Gesenius' Hebrew Grammar/151. Desiderative Sentences

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Gesenius' Hebrew Grammar  (1909) 
Wilhelm Gesenius
edited and enlarged by Emil Kautzsch
, translated by Arthur Ernest Cowley
Desiderative Sentences

§151. Desiderative Sentences.

151a A wish may be expressed not only by the simple imperfect (§107n), cohortative (§ 108, especially with נָא §108c), jussive (§ 109; with נָא §109b), imperative (§110a), perfect consecutive (§112aa) or by a simple noun-clause (§116r, note, and §141g) but also in the following ways:—

1. By exclamations in the form of interrogative clauses:[1] especially sentences with מִי followed by the imperfect as being the mood of that which is still unfulfilled but possible, and hence also of that which is desired, e.g. 2 S 154 מִֽי־יְשִׂמֵ֫נִי שֹׁפֵט who maketh me judge? i.e. O that I were made judge! 1 S 2010, 2 S 2315. On the other hand, מִי with the perfect (Gn 217, Nu 2310, 1 S 269, Is 531, &c.) or participle (ψ 598, Pr 2422, &c.), rather expresses a rhetorical question, i.e. a denial, cf. §150d. Especially frequent is the use of מִֽי־יִתֵּן (prop. who gives?) to introduce all kinds of desiderative clauses (see under b).—In Mal 110 the desiderative clause proper is co-ordinated with an interrogative clause, מִי גַם־בָּכֶם וְיִסְגּׄר דְּלָתַ֫יִם would that one were among you and would shut the doors, i.e. O that one would shut the doors!

151b Rem. Sometimes the original sense of מִֽי־יִתֵּן is still plainly discernible, e.g. Ju 929 מִֽי־יִתֵּן אֶת־הָעָם הַוֶּה בְיָדִי who gives this people into my hand? equivalent to, O that this people were given into my hand! cf. ψ 557. In these examples, however, מִֽי־יִתֵּן is still equivalent to O had I! and in numerous other instances the idea of giving has entirely disappeared, מִֽי־יִתֵּן having become stereotyped as a more desiderative particle (utinam). Its construction is either—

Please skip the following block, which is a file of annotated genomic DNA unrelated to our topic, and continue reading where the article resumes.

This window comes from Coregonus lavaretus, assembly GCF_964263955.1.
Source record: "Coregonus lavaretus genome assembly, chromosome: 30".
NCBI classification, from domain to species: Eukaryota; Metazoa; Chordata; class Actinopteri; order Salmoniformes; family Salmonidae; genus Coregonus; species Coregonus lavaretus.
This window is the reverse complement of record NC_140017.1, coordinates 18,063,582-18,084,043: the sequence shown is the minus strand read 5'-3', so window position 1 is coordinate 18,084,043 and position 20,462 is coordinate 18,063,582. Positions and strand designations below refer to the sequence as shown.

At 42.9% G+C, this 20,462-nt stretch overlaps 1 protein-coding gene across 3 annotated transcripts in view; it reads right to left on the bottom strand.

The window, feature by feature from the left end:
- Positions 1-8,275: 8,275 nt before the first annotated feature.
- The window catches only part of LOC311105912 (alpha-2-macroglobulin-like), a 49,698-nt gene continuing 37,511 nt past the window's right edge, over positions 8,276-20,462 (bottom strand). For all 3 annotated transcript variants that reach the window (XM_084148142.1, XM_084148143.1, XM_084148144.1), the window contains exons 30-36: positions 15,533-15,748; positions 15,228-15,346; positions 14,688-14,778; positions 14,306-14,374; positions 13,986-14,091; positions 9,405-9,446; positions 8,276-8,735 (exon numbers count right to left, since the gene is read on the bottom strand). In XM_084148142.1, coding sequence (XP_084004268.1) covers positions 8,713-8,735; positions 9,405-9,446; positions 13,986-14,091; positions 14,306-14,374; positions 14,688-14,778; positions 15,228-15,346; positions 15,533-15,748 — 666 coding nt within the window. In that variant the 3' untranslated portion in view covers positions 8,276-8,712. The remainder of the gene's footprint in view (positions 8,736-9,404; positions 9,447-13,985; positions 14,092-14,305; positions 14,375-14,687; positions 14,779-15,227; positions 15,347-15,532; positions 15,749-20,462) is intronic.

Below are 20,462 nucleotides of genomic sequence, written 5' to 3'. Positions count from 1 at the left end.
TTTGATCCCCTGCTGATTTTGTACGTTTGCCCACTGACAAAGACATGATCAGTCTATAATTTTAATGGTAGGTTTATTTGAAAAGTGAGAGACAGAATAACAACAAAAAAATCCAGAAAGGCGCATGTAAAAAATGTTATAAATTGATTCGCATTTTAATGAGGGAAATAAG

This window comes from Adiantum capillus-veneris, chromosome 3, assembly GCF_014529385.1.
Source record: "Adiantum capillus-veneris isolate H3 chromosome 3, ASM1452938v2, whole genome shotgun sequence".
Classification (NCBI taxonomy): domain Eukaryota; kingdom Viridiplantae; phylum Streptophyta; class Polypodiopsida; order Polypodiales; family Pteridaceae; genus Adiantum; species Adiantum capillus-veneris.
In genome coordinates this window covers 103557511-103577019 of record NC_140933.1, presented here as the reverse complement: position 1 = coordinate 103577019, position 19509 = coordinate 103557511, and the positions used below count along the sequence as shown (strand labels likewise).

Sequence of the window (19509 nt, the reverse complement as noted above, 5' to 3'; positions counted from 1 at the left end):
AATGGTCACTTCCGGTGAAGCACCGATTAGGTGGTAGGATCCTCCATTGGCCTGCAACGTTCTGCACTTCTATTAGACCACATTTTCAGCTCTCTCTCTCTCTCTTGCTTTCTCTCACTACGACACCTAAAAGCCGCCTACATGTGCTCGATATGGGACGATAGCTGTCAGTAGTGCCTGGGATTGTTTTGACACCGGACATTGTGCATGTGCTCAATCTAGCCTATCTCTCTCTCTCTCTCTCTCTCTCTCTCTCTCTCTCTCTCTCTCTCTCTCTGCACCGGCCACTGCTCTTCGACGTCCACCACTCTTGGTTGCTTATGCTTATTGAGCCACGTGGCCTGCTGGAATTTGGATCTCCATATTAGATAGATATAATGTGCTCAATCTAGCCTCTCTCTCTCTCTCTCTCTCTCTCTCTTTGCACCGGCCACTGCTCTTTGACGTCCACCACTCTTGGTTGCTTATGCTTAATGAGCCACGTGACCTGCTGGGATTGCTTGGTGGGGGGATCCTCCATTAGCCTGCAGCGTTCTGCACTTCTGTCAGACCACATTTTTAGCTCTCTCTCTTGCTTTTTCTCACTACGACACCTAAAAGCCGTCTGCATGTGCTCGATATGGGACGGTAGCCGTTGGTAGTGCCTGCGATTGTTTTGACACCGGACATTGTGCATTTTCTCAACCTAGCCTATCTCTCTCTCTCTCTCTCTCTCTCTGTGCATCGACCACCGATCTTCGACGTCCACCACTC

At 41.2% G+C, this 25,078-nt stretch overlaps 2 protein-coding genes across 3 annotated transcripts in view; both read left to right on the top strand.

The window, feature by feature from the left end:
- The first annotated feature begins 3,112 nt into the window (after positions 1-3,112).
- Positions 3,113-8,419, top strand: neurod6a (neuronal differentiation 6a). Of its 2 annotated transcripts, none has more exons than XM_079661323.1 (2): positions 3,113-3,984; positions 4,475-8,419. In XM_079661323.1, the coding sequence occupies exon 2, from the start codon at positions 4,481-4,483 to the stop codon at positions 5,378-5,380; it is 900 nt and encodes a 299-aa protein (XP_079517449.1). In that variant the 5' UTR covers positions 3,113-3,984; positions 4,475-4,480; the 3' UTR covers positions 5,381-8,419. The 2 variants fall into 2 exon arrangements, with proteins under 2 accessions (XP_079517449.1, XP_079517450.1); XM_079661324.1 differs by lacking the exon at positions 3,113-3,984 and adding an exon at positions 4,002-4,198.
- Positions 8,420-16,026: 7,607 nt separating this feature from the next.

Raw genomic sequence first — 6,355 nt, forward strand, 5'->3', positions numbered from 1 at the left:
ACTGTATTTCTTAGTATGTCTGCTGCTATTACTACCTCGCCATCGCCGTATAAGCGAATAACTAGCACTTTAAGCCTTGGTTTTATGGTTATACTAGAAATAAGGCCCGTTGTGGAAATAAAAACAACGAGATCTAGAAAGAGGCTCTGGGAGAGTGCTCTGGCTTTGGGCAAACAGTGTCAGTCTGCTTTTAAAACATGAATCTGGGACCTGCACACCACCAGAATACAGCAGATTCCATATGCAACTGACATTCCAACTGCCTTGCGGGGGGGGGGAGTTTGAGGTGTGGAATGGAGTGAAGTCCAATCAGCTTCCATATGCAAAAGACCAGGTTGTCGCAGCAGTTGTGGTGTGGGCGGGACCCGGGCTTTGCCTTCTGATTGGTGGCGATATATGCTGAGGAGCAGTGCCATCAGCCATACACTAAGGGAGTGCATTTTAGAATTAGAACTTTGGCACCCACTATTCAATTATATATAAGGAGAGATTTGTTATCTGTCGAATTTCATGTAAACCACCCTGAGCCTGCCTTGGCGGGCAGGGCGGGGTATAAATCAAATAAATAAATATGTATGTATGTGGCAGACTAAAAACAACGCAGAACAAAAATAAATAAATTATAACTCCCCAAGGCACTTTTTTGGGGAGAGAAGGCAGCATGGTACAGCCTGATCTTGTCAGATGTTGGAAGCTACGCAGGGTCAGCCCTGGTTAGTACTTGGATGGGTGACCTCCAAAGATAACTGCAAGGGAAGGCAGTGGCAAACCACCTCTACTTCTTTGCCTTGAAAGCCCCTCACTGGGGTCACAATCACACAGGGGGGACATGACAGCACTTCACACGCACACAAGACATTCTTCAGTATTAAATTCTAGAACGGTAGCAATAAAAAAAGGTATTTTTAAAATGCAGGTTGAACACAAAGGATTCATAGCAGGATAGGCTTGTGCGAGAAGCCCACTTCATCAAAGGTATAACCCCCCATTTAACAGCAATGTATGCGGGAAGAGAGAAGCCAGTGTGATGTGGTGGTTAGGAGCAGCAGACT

(a) With the accusative (in accordance with its original meaning) of a substantive, Dt 2867 would that it were even!... morning! Ju 929, ψ 147 (53:7), 55:7; with an accusative and a following infinitive, Jb 115; with two accusatives, Nu 1129, Jer 823; with the accusative of an infinitive, Ex 163, 2 S 191 מִֽי־יִתֵּן מוּתִי אֲנִי תַחְתֶּ֫יךָ would that I had died for thee (for אֲנִי cf. §135f); of a participle, Jb 3135; of a personal pronoun (as a suffix), Jb 292 (with a following ךְּ; but מִֽי־יִתְּנֵ֫נִי Is 274 and Jer 91 with a following accusative is not simply equivalent to מִֽי־יִתֵּן לִי, but is properly who endows me with, &c.; cf. §117ff).—With a still greater weakening of the original meaning מִֽי־יִתֵּן is used with an adjective in Jb 144 could a clean thing but come out of an unclean! i.e. how can a clean thing come, &c.; similarly in Jb 3131 who can find one that hath not been satisfied!

151c (b) With a following perfect, Jb 233 (cf. §120e); with a perfect consecutive, Dt 526 O that they had such an heart!

151d (c) With a following imperfect, Jb 68, 135, 1413; in Jb 1923 the imperfect is twice added with Wāw (cf. a above, on Mal. 110).

On the cohortative in the apodosis to such desiderative clauses, cf. §108f.

151e 2. The wish may also be expressed by the particles אִם (ψ 819, 957, 13919, Pr 2411, 1 Ch 410; always with a following imperfect) and לוּ (for which in ψ 1195 we have אַחְלַי, 2 K 53 אַֽחֲלֵי, from אָח ah! and לַי=לוּ; both with a following imperfect)si, o si! utinam.[2] לוּ is followed by the imperfect, Gn 1718, Jb 62; by the jussive, Gn 3034 (rather concessive, equivalent to let it be so); by the perfect, as the expression of a wish that something might have happened in past time (cf. §106p), Nu 142 לוּ מַ֫תְנוּ would that we had died; 20:3 and Jos 77 (both times וְלוּ); on the other hand, Is 4818 and 63:19 (both times לוּא) to express a wish that something expected in the future may already have happened.—On לוּ with the imperative (by an anacoluthon) Gn 2313 cf. §110e. On the perfect after בִּי אִם Gn 4014, 2 K 520, cf. §106n, note 2.

  1. The transition from a question to a wish may be seen, e.g. in Nu 114 who shall give us flesh to eat? i.e. O that we had flesh to eat!
  2. Cf. a similar transition from a conditional to a desiderative particle, in consequence of the suppression of the apodosis, in the English, O if I had! and the like; e.g. Nu 2229 if there were (לוּ יֶשׁ־) a sword in my hand now had I surely killed thee!